Folic acid deficiency observed in half the number of patients with IBD might be due to difficulties in swallowing (low-fiber diets), poor absorption or competitive inhibition by certain treatments, such as sulphasalazine or methotrexate (29). The absence of folic acid has been related to the increased risk of colitis-associated carcinogenesis (30,31), as it has a protective effect against high-grade dysplasia and cancer in patients with long-term UC (32,33). Folate deficiency is also linked to the increased incidence of arterial and venous thromboembolic events observed in CD and UC (34), due to hyperhomocysteinemia, a well-known inducer of hypercoagulability states. Both folic acid and vitamin B12 are essential co-factors in the metabolic route of homocysteine-methionine. Between 20% and 60% of patients with CD and terminal ileitis are deficient in vitamin B12 (14).

Nutritional induction therapy

Available data so far show that while artificial nutrition seems to play a primary role in the management of patients with active CD, it does not have a primary therapeutic effect in active UC and does not induce clinical remission of this type of IBD.

The use of TPN in the management of active CD is based on theoretical advantages including bowel rest, which could reduce the motor and transport functions of the diseased bowel; reduction of antigenic stimulation, which could eliminate the immunological response to food favored by the presence of impaired intestinal permeability; and stimulation of protein synthesis, which could lead to cell renewal and mucosal healing in the intestine (35). Nevertheless, few controlled clinical trials have been conducted on the use of TPN to induce remission in active CD. The remission rate three months after starting TPN varied from 20% to 79%, depending on the patient population, length of TPN administration, definitions of remission or recurrence, and concomitant use of medication (36). TPN has also been shown to achieve fistula healing in 43-63% of patients, accompanied by disease activity reduction and weight gain (37,38). However, TPN does not seem to be better than EN or steroids in terms of efficacy (39). TPN was also associated with an increased risk of adverse events such as sepsis and cholestatic liver disease. All these findings indicate that TPN should not be used as a primary treatment in IBD patients unless they are intolerant to EN and/or steroids (2), but the high efficacy of immunomodulatory and biological drugs advise us against NPT.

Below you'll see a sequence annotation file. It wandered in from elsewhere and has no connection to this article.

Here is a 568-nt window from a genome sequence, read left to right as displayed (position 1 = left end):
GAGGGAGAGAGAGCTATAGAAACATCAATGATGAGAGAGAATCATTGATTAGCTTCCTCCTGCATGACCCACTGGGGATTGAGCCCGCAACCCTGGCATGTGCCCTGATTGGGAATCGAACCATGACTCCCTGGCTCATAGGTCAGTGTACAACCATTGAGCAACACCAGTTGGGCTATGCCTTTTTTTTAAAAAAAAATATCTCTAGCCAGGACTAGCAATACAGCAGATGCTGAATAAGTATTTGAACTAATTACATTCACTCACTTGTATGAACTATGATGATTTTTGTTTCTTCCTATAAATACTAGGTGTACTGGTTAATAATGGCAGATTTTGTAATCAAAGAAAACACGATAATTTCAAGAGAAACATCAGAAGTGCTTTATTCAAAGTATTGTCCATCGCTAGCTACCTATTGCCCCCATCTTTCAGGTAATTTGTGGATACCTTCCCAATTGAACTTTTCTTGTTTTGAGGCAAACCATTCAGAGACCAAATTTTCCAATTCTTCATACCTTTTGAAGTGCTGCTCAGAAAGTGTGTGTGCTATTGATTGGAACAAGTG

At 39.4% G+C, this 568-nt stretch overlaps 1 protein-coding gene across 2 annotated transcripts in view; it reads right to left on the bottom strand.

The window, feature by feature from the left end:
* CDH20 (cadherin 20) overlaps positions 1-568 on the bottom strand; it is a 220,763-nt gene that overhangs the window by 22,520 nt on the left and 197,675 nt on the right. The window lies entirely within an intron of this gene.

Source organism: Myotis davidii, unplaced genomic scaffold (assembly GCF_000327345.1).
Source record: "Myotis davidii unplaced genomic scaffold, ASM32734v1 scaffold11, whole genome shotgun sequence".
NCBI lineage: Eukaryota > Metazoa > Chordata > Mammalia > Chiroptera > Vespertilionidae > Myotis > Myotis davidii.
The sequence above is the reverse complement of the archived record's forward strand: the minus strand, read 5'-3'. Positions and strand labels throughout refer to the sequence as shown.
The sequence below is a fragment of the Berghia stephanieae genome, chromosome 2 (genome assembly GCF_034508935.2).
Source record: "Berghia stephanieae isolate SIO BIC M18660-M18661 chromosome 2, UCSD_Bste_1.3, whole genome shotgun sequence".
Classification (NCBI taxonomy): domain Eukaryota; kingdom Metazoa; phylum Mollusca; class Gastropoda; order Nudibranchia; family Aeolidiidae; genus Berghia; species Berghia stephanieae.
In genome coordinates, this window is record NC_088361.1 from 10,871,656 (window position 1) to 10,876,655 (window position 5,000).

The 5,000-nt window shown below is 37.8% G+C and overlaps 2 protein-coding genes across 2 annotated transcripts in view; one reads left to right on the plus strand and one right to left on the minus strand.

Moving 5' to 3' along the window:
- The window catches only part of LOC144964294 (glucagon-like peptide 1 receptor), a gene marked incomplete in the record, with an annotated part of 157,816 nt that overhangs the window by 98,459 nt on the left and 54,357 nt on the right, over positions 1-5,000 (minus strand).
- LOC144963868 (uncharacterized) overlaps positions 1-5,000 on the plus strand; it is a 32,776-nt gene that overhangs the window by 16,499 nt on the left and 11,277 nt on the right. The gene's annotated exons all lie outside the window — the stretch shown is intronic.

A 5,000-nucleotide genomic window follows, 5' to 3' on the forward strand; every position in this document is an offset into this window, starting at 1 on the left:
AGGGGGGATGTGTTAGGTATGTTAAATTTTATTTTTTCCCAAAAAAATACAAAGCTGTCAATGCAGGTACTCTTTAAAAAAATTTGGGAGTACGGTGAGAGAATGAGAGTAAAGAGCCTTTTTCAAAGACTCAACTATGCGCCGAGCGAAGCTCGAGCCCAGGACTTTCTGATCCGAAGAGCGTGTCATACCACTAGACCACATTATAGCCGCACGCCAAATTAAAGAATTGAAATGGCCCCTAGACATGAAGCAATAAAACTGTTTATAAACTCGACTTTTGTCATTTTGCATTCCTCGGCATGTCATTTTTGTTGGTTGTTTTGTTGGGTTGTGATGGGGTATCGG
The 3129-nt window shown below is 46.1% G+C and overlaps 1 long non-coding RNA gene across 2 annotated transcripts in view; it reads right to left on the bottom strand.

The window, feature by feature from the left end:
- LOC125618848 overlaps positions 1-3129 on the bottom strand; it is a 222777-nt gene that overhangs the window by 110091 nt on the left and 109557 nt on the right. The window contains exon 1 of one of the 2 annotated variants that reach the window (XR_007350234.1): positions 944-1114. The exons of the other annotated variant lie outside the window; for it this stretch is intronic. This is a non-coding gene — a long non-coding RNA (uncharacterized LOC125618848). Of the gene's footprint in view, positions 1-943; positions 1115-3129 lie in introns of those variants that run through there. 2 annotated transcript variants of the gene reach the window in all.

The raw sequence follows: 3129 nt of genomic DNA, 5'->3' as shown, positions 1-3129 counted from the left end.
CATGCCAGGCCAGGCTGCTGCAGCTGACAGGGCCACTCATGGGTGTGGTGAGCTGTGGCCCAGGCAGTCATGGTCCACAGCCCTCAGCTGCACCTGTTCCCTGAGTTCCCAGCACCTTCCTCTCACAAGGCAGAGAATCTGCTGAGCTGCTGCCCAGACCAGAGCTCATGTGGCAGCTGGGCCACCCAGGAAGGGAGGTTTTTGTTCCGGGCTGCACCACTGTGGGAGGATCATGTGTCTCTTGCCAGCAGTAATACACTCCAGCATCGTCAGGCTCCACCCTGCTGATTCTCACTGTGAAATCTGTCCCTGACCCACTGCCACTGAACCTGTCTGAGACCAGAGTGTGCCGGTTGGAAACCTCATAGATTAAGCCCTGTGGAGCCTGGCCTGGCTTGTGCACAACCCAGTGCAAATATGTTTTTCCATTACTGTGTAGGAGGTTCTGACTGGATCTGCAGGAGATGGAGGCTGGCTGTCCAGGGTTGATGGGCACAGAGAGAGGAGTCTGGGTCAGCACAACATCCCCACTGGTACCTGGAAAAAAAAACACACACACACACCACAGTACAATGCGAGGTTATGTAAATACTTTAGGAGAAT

Several studies have demonstrated the efficacy of EN in active CD. While EN's mechanisms of action remain unknown, several hypotheses have been proposed, including the ability of nutrients to modulate the commensal microflora and the intestinal immune response by reducing antigen exposure. In fact, EN seems to exert a direct anti-inflammatory effect on the intestinal mucosa by reducing IL-6 production and increasing insulin-like growth factor (IGF)-1 production (40). To date, no randomized controlled trials (RCTs) of EN versus a placebo have been conducted (41). However, EN has been proven to be effective in the treatment of the acute phase of CD, achieving remission rates from 20% to 84.2% regardless of disease location. The variability in these results may stem from differences among study populations, administration protocols and outcome assessments.